The second thing that we’re going to investigate (we just started talking about it so you’ll be on the forefront of this) is what’s called “Hedge Fund Row.” We’re going to try and attract the hedge funds down to Miami. We’re going to find out what it’s going to take or what it would take to attract the 30 largest hedge funds to Miami so that Wall Street will be Wall Street and now, Brickell Avenue will be hopefully Hedge Fund Row.
Talking about the Downtown Development Authority, we know that the objective is to grow, strengthen and promote the various sectors, of how does the DDA work to achieve these goals?
Well, I think that DDA needs to get back to its core function, which is development. For about four or five years, it’s been what’s called a “business improvement” district which means that it’s been using its funding to help improve the services of Downtown Miami and that was as a result of the financial crisis.
But we’re now getting back to our core role and function and that is development. I’m very proud to say it’s the DDA and I that have created the joint venture between the University of Miami and Launchpad Miami so we’re returning to our core role. It’s going to take us two or three years because you want the city to come back and absorb its services that it should have been performing. Downtown used to promote the Downtown.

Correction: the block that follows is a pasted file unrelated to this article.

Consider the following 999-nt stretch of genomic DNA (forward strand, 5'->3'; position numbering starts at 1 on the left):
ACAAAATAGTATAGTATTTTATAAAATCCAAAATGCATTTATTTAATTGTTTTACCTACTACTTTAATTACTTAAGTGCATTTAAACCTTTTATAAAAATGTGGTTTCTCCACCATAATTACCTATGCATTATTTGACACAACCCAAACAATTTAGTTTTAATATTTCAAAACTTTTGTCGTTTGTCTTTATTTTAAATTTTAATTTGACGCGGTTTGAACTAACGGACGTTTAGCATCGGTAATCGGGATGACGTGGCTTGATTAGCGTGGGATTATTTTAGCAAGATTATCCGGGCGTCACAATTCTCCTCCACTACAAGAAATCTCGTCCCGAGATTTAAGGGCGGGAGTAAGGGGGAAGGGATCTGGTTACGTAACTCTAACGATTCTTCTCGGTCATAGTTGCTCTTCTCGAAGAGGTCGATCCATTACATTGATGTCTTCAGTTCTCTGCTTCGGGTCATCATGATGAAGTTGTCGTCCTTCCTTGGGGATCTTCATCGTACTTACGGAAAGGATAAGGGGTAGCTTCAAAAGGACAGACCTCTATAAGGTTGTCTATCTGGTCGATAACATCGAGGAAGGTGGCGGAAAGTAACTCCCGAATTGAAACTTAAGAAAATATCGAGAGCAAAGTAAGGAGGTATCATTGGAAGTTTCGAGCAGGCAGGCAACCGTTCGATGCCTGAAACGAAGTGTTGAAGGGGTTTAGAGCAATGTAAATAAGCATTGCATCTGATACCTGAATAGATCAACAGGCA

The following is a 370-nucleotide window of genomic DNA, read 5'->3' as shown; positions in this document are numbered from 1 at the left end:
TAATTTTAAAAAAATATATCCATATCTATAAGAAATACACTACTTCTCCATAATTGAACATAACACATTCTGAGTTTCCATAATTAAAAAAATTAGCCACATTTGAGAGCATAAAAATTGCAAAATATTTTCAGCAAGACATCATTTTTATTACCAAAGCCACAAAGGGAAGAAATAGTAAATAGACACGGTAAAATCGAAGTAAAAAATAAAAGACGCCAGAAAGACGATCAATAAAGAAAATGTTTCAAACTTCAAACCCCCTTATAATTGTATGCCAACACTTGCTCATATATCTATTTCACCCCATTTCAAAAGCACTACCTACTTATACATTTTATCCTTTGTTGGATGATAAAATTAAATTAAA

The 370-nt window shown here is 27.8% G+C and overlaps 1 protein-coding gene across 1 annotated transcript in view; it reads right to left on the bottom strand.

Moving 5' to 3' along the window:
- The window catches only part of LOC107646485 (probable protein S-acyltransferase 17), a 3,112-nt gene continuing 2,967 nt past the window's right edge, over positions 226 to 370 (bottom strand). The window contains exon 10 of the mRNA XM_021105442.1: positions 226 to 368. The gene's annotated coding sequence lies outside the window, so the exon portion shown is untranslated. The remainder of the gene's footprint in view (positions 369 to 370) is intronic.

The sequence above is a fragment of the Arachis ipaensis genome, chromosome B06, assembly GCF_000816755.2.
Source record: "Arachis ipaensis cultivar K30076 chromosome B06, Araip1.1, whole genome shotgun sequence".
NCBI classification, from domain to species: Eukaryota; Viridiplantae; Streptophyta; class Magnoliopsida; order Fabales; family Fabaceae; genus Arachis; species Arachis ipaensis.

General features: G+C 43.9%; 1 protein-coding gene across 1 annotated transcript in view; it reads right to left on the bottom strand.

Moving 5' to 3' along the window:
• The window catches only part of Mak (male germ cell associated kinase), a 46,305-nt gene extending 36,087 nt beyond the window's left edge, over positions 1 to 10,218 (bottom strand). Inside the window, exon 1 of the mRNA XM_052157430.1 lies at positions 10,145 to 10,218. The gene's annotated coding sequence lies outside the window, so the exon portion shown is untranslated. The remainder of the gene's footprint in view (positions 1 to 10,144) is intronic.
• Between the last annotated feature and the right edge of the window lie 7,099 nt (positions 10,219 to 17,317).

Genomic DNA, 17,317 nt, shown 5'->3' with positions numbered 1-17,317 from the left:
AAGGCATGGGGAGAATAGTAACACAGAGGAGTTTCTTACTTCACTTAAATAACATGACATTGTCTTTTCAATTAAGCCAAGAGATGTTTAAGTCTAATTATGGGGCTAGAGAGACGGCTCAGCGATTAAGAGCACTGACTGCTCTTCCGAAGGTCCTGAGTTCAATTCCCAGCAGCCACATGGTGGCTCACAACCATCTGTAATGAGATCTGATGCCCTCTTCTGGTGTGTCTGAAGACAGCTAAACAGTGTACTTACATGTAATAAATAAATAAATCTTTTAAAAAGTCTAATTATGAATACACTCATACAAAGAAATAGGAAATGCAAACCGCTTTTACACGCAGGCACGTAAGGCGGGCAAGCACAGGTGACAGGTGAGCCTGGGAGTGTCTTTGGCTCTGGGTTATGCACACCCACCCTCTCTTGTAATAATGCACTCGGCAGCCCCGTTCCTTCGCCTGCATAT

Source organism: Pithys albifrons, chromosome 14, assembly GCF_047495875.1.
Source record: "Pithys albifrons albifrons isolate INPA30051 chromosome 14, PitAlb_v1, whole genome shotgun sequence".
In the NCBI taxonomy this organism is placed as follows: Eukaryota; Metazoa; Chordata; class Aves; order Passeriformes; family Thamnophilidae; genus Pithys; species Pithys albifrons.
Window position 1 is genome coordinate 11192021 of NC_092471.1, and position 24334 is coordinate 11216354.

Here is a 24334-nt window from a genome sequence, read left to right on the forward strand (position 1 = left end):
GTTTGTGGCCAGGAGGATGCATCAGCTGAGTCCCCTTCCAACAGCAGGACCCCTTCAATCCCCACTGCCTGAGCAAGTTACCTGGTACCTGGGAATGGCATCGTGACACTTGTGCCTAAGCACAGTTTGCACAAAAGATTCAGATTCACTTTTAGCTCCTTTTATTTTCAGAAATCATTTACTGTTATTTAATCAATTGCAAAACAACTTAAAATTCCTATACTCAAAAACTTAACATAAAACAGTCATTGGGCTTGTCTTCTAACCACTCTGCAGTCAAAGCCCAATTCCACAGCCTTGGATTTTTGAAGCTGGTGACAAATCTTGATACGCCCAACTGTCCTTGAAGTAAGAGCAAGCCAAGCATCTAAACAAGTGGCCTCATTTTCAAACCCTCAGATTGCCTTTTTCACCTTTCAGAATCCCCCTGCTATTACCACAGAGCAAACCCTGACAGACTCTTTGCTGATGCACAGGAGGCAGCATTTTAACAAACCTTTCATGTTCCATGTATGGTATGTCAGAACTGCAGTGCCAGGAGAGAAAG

How closely does the Downtown Development Authority work with the Mayor’s office?
Gimenez is on his first year of being Mayor and he is a Miami boy, meaning, he lives in the city, he was a former City Manager, he’s former Fire Chief so he’s using the DDA as a filter process. In other words, when an idea comes through the DDA, he feels like it’s been filtered, thought about, formed so that he can put his input on it and then he can get behind it.